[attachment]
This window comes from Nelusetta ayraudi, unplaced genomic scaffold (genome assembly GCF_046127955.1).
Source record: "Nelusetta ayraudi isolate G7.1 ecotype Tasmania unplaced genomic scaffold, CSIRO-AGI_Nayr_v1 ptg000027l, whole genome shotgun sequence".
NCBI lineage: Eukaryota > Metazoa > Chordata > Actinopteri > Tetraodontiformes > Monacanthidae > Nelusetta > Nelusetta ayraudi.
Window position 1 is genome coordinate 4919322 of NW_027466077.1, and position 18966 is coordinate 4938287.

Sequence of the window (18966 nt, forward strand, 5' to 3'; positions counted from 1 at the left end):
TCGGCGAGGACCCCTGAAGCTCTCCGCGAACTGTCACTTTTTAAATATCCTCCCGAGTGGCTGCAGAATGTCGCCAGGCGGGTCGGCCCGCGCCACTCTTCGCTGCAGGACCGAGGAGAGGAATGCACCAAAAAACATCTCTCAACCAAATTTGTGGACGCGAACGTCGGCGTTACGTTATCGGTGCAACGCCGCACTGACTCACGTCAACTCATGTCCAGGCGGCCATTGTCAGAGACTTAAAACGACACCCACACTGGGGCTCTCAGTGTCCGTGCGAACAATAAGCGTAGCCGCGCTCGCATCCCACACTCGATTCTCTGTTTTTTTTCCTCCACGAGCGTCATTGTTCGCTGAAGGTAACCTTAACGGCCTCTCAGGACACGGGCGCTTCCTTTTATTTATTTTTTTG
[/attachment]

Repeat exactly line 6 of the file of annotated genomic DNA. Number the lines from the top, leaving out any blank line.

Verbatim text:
TCGGCGAGGACCCCTGAAGCTCTCCGCGAACTGTCACTTTTTAAATATCCTCCCGAGTGGCTGCAGAATGTCGCCAGGCGGGTCGGCCCGCGCCACTCTTCGCTGCAGGACCGAGGAGAGGAATGCACCAAAAAACATCTCTCAACCAAATTTGTGGACGCGAACGTCGGCGTTACGTTATCGGTGCAACGCCGCACTGACTCACGTCAACTCATGTCCAGGCGGCCATTGTCAGAGACTTAAAACGACACCCACACTGGGGCTCTCAGTGTCCGTGCGAACAATAAGCGTAGCCGCGCTCGCATCCCACACTCGATTCTCTGTTTTTTTTCCTCCACGAGCGTCATTGTTCGCTGAAGGTAACCTTAACGGCCTCTCAGGACACGGGCGCTTCCTTTTATTTATTTTTTTG